Let's continue looking at a web application that makes the users sign up using a phone number. We have covered the test phone prefix in the previous blog post How To Verify Phone Number During Tests Part 1. In this blog post, I intend to show how the test runner can directly access the MySQL database to look up the user's record, rather than relying on the application's API to expose it.
🎁 You can find the full source code in the repo bahmutov/verify-code-example.
To install all NPM dependencies to run the application we execute the command
The above command also automatically installs the dependencies in the
api subfolder via
postinstall script in the
The database connection is made from the
api folder via
mysql module as I will show in the later sections.
The user id
When a new user is added to the table, it gets assigned a user id. Later on, if we want to look up the user's record, we need to know this value in the test. We can see the user ID returned by the API call in the DevTools Network tab below
Aside: the app is showing this user id as you can see below the input elements, but that's just to make the demo simpler to understand. Usually the item's ID is not exposed by the UI.
We can grab the returned user ID using the cy.intercept command by spying on the API call that creates the user. Here is the test that prints the returned ID to the console.
/// <reference types="cypress" />
Now we need to use this ID to look up the user information in the database.
MySQL database connection
The Cypress test runs in the browser, but we want to connect to the MySQL database, which is only possible from outside the browser. Luckily, Cypress includes the plugin file that runs in its own Node process on the host machine. The plugin process can connect to the database, and communicate the results back to the browser when called using the cy.task command.
Here is our
cypress/plugins/index.js file. It will read the database connection information from the process environment variables that Node applications automatically have in the
process.env object, see Node API documentation.
Tip: read Working with Environment Variables in Node.js to learn how to work with the environment variables.
It looks so much like the regular Node code - because it is. The spec can now call
cy.task('getUser', ...) to fetch the user information. We can print the yielded object in the console.
mysql NPM module is used and installed by the
package.json file inside the
api folder. Thus our Cypress plugin Node file requires it using the relative path
Gotcha: ES6 modules
By default, the web project uses ES6 modules by setting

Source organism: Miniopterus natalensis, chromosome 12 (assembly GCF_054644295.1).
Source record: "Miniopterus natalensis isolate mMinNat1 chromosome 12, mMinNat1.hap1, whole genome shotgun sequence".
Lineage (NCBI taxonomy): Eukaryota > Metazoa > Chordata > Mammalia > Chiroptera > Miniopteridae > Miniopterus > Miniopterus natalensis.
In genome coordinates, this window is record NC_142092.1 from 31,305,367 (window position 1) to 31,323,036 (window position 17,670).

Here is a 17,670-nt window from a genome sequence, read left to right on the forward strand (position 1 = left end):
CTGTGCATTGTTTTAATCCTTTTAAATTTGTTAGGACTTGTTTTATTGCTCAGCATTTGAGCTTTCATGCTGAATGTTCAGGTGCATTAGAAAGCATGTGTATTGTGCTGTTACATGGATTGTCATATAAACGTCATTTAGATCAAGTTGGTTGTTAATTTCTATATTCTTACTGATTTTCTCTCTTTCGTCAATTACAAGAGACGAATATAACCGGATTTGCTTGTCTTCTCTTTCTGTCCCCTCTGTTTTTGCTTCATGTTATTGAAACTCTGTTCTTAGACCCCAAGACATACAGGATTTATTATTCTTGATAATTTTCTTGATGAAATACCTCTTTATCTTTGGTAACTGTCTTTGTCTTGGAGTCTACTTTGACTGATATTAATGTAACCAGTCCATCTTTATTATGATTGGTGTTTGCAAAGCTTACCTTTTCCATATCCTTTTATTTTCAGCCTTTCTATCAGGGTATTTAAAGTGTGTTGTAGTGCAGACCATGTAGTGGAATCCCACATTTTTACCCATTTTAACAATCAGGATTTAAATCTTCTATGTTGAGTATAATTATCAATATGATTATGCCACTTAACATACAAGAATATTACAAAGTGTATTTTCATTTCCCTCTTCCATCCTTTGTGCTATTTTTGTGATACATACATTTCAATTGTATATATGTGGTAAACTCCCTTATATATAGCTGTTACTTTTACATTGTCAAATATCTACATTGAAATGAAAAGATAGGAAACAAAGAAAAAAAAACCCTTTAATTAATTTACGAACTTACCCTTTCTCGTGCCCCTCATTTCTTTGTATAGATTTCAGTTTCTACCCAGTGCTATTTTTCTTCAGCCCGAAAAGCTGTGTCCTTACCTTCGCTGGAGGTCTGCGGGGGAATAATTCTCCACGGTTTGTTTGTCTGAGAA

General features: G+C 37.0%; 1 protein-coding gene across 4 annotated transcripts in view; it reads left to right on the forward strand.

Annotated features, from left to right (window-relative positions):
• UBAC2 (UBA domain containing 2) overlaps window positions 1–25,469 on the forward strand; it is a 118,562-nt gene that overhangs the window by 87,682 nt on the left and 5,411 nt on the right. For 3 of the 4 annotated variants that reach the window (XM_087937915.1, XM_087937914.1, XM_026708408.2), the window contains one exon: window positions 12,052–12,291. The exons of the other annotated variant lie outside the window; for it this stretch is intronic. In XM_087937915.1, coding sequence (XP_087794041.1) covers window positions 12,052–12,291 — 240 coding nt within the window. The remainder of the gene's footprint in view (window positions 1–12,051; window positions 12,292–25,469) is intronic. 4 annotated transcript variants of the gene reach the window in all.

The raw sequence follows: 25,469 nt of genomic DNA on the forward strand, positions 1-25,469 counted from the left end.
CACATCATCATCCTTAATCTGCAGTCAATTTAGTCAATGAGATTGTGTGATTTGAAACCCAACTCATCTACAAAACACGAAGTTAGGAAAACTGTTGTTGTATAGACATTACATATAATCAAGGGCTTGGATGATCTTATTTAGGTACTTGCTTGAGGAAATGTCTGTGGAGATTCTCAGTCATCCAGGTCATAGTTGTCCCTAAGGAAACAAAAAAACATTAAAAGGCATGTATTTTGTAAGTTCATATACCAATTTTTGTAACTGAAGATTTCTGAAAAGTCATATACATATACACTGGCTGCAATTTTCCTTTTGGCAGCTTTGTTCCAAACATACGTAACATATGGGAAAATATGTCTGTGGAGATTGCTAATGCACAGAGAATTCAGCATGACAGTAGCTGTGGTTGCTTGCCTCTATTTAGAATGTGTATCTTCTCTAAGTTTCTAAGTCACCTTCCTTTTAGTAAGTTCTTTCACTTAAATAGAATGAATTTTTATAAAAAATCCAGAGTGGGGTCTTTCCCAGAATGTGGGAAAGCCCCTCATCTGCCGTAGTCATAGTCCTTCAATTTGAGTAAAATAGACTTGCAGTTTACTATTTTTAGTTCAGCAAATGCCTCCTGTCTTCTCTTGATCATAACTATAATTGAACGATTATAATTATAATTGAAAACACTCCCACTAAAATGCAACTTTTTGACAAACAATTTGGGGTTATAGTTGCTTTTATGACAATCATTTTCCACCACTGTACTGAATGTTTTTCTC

type: module in its package.json. If we simply try to load the Cypress plugin file, it fails:
To solve this, I added a dummy package.json to the
cypress subfolder. This file points back at the CommonJS resolution when Cypress loads its own files.
Gotcha: Native database driver code
Sometimes when loading a database module, Cypress might need to load the native code. Since you might install dependencies using one version of Node (let's say Node 10), while Cypress comes with its own built-in Node used by default to load the plugin file, the native code install is incompatible. You can check the Node version bundled with Cypress using the cypress version command:
$ npx cypress version
Here is the tip if the native database driver does not load: tell Cypress to use the system Node version by using the
Re-using the API code
The above plugin file code looks very much like the API code used to access the database. I suggest re-using part of the production code to create the database connection from the plugin file.
Even better is to move the SQL query into the production code - it might be useful there, and just call the API code from the plugin file. Let's put the DB access into the
api/src/db.user.js next to the other database queries.
From the Cypress plugin file, simply call the exported asynchronous function.
Looking up the phone verification code
Finally, if we can look up the user info via
cy.task + DB query, we do not need to use much of the special test phone code we wrote before. We can still prevent the SMS send for the phones that start with the test prefix. But now we can use randomly generated codes for such numbers too!
let sendSms = true;
After creating the user, we can look the code by querying the MySQL database using the task. Here is the complete test.
/// <reference types="cypress" />
I think the best practices for accessing the database from Cypress tests are:
- try avoiding the code duplication by re-using as much of the existing production code as possible
- limit the number of shortcuts taken via DB lookups or modifications; use them to bypass 3rd party services that cannot be automated otherwise (like receiving an SMS message).